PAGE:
William Styron, Sophie’s Choice 1/12 deluxe rebinding
William Stryon’s last novel, rendered into a moving and enduring classic film with Meryl Streep in the lead role is rebound in a run of 12 lettered copies. Facsimile autograph’s of the late author and the famous actor. An American classic.
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William Styron, Sophie’s Choice 1/12 Cape 1st ed., rebound with a new introduction
William Styron (1925-2006) was a one of the new American writers of the second half of the twentieth century. His outlook was derived from his predecessors, such as Faulkner, but he differed in not looking back at events which shaped character; he was influenced more by modern psychology and the discovery of the self in social theory – his characters combine an inner and an outer reality. They are not presented as being trapped by guilt or social responsibility. Each of his four full-length novels is carefully thought out taking many years to come to fruition. His work sparked fierce controversy, especially when he a white man, wrote about the struggle of an historical black slave revolt In The Confessions of Nat Turner (1967). But despite this the book won the Pulitzer Prize for fiction in 1968. All his books are admired by critics, other esteemed writers and the reading public.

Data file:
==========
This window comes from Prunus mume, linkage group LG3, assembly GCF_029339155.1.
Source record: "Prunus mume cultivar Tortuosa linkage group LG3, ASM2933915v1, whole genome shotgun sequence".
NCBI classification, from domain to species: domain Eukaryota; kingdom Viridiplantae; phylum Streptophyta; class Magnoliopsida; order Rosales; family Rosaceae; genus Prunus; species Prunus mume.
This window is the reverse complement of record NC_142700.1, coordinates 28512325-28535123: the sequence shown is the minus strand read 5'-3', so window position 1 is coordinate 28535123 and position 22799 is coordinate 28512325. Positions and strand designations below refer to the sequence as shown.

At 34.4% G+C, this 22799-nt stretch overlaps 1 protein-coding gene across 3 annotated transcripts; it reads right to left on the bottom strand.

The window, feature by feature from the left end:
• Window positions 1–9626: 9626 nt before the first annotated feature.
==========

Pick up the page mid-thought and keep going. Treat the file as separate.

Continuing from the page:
The novels are rich with poetic description and allegories from the classics and scripture, yet it is the characters’ personalities and lives that drive the stories. Styron’s favoured approach is to construct his narrative around three distinct main voices. Firstly, the person of action or rebel – for rebelling against the norms of accepted behaviour aids self-belief and to find the true self. The second voice is the observer or narrator. The third person is the most fearful: they are an incarnation or representation of the soul-deadening values of the social system. Through key episodes the story unfolds, with the wrestling of the main characters’ inner and outer realities, often through flashbacks and more intense reflections on turning points, deciding who or what they have become. The final revelation brings the three voices together.
In Sophie’s Choice, Styron’s last and perhaps greatest novel, Sophie Zawistowska is the beautiful immigrant whose double friendship and dark background reveal her as the rebel figure. She survived the horrors of war and must choose between her Jewish lover, the mentally unstable Nathan and the young admirer, Stingo, an aspiring novelist who narrates the novel. The scenes are powerfully intense and are enhanced with the back-story of Sophie’s arrest by the Nazis, and although not a Jew she is placed in a concentration camp for giving them food. Intimate moments with her lovers are laced with her recollections of sexual subservience in the camp. One identity is layered on another – reality and assumed multiple identities or choices – collide. The book received outstanding acclaim and in 1982 was made into an important movie for which Meryl Streep received the Best Actress Academy Award. She learned to speak in Polish and German to lend her role authenticity. The portrayal is a marvelous one of the multi-dimensional character – vivacious in one scene, scolding in another and heart-broken in so many ways. Her torment is real.